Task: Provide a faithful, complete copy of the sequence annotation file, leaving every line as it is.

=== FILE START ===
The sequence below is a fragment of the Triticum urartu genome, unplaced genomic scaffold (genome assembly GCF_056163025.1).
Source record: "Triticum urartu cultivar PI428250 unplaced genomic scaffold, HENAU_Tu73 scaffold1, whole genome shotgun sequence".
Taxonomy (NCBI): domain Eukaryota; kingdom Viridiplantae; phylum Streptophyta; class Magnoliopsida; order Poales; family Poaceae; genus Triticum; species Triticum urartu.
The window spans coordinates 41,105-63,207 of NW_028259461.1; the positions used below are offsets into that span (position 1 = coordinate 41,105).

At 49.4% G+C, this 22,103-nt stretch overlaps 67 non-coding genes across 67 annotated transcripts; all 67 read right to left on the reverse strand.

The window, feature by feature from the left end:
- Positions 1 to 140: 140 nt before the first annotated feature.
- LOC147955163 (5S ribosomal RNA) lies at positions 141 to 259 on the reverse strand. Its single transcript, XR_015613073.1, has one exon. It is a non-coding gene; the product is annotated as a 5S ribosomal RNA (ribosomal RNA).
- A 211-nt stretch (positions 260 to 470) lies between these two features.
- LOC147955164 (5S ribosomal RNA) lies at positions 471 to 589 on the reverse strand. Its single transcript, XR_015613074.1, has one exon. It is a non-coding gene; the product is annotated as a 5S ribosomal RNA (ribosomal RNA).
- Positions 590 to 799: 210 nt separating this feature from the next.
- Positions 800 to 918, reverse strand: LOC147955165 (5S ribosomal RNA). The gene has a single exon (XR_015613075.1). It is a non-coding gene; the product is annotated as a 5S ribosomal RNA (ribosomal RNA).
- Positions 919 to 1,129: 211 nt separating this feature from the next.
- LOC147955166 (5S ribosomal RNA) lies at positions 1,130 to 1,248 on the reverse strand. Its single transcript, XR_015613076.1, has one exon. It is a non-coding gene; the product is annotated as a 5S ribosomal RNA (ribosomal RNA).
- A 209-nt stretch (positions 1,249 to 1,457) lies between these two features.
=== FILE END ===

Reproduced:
The sequence below is a fragment of the Triticum urartu genome, unplaced genomic scaffold (genome assembly GCF_056163025.1).
Source record: "Triticum urartu cultivar PI428250 unplaced genomic scaffold, HENAU_Tu73 scaffold1, whole genome shotgun sequence".
Taxonomy (NCBI): domain Eukaryota; kingdom Viridiplantae; phylum Streptophyta; class Magnoliopsida; order Poales; family Poaceae; genus Triticum; species Triticum urartu.
The window spans coordinates 41,105-63,207 of NW_028259461.1; the positions used below are offsets into that span (position 1 = coordinate 41,105).

At 49.4% G+C, this 22,103-nt stretch overlaps 67 non-coding genes across 67 annotated transcripts; all 67 read right to left on the reverse strand.

The window, feature by feature from the left end:
- Positions 1 to 140: 140 nt before the first annotated feature.
- LOC147955163 (5S ribosomal RNA) lies at positions 141 to 259 on the reverse strand. Its single transcript, XR_015613073.1, has one exon. It is a non-coding gene; the product is annotated as a 5S ribosomal RNA (ribosomal RNA).
- A 211-nt stretch (positions 260 to 470) lies between these two features.
- LOC147955164 (5S ribosomal RNA) lies at positions 471 to 589 on the reverse strand. Its single transcript, XR_015613074.1, has one exon. It is a non-coding gene; the product is annotated as a 5S ribosomal RNA (ribosomal RNA).
- Positions 590 to 799: 210 nt separating this feature from the next.
- Positions 800 to 918, reverse strand: LOC147955165 (5S ribosomal RNA). The gene has a single exon (XR_015613075.1). It is a non-coding gene; the product is annotated as a 5S ribosomal RNA (ribosomal RNA).
- Positions 919 to 1,129: 211 nt separating this feature from the next.
- LOC147955166 (5S ribosomal RNA) lies at positions 1,130 to 1,248 on the reverse strand. Its single transcript, XR_015613076.1, has one exon. It is a non-coding gene; the product is annotated as a 5S ribosomal RNA (ribosomal RNA).
- A 209-nt stretch (positions 1,249 to 1,457) lies between these two features.